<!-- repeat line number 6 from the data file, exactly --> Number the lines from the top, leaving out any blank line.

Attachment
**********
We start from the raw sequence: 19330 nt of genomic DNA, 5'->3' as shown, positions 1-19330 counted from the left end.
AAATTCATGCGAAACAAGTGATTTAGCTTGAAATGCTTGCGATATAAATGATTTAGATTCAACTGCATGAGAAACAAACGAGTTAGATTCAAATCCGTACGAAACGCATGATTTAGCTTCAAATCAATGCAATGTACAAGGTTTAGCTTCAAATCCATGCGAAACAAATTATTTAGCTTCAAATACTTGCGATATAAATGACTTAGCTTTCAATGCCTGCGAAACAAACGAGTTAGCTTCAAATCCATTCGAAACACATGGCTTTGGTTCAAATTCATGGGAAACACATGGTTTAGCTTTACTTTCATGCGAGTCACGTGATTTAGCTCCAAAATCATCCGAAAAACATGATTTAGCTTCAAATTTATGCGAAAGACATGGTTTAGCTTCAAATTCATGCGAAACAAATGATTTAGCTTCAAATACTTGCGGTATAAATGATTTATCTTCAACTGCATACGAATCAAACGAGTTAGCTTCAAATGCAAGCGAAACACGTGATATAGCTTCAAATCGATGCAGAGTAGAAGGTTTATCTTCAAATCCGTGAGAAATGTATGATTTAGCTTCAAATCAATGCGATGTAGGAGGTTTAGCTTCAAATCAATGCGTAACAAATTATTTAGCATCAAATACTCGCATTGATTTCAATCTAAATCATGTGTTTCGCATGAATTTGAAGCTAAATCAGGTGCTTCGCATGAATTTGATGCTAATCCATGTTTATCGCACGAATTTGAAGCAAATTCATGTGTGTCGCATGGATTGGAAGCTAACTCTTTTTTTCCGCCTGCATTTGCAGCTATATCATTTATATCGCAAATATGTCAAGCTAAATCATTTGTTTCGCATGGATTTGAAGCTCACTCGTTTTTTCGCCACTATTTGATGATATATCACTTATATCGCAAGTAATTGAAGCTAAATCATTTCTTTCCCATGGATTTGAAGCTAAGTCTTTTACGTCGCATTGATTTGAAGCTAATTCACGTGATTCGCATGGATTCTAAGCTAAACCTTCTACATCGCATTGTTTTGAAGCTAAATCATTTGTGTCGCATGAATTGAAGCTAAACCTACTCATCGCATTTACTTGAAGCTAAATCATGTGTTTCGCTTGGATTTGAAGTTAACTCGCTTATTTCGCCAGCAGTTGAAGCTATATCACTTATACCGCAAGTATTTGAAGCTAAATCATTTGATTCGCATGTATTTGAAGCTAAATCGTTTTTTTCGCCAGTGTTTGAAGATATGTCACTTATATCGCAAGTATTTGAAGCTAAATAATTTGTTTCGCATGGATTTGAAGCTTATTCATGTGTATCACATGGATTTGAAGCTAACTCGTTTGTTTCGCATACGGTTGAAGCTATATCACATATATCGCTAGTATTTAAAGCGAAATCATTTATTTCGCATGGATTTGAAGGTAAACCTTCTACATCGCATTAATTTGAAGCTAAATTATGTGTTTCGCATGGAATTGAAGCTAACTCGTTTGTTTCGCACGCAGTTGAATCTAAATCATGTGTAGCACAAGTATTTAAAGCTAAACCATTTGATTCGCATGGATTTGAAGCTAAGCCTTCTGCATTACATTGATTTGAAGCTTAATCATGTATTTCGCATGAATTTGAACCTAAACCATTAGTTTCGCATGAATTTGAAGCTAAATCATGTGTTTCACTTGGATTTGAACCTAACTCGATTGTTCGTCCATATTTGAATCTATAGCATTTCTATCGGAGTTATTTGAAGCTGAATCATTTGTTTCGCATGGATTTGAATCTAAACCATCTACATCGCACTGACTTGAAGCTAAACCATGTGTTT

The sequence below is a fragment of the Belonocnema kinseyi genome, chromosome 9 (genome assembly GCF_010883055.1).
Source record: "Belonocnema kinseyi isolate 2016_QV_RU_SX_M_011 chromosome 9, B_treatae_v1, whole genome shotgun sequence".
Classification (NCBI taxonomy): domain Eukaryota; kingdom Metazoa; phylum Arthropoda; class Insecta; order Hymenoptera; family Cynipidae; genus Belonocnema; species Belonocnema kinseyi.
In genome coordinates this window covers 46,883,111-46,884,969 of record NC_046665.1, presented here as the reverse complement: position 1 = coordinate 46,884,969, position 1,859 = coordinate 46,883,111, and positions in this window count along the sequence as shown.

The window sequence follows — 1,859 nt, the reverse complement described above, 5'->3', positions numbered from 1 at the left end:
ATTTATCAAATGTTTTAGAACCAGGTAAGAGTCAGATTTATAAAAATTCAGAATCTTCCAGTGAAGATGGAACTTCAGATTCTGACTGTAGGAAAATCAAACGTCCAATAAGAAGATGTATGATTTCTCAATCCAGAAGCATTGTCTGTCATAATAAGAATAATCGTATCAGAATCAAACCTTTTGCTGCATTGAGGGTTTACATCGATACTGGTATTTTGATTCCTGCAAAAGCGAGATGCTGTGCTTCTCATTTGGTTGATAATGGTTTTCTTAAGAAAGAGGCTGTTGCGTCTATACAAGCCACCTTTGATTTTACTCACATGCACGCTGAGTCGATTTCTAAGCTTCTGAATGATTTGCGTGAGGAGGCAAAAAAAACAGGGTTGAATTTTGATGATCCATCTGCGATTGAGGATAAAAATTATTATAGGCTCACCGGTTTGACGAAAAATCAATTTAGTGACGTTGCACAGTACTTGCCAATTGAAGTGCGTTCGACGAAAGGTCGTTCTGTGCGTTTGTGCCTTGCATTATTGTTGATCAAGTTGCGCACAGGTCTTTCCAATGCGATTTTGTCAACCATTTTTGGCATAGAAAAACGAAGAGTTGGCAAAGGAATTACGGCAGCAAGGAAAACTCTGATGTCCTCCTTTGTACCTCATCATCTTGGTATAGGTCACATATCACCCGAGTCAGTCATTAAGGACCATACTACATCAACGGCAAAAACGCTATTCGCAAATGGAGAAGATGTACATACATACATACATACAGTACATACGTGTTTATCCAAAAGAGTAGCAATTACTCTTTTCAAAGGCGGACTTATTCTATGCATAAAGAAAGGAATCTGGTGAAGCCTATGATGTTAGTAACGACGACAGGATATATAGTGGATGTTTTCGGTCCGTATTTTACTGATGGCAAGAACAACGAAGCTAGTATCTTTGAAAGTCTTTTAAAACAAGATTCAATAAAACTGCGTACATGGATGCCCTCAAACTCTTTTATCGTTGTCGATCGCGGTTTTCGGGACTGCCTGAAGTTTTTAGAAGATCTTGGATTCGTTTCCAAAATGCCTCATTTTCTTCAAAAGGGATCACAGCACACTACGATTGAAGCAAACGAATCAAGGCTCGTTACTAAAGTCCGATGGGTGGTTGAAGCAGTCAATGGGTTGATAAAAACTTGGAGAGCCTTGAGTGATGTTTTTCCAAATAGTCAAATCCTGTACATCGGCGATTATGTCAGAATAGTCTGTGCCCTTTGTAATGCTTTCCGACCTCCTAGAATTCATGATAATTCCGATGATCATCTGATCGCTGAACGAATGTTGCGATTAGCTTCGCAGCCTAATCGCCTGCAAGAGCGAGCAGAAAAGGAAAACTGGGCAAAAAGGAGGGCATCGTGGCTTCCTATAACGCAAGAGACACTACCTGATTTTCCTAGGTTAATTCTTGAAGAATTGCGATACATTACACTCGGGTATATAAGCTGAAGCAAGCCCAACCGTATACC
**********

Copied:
In genome coordinates this window covers 46,883,111-46,884,969 of record NC_046665.1, presented here as the reverse complement: position 1 = coordinate 46,884,969, position 1,859 = coordinate 46,883,111, and positions in this window count along the sequence as shown.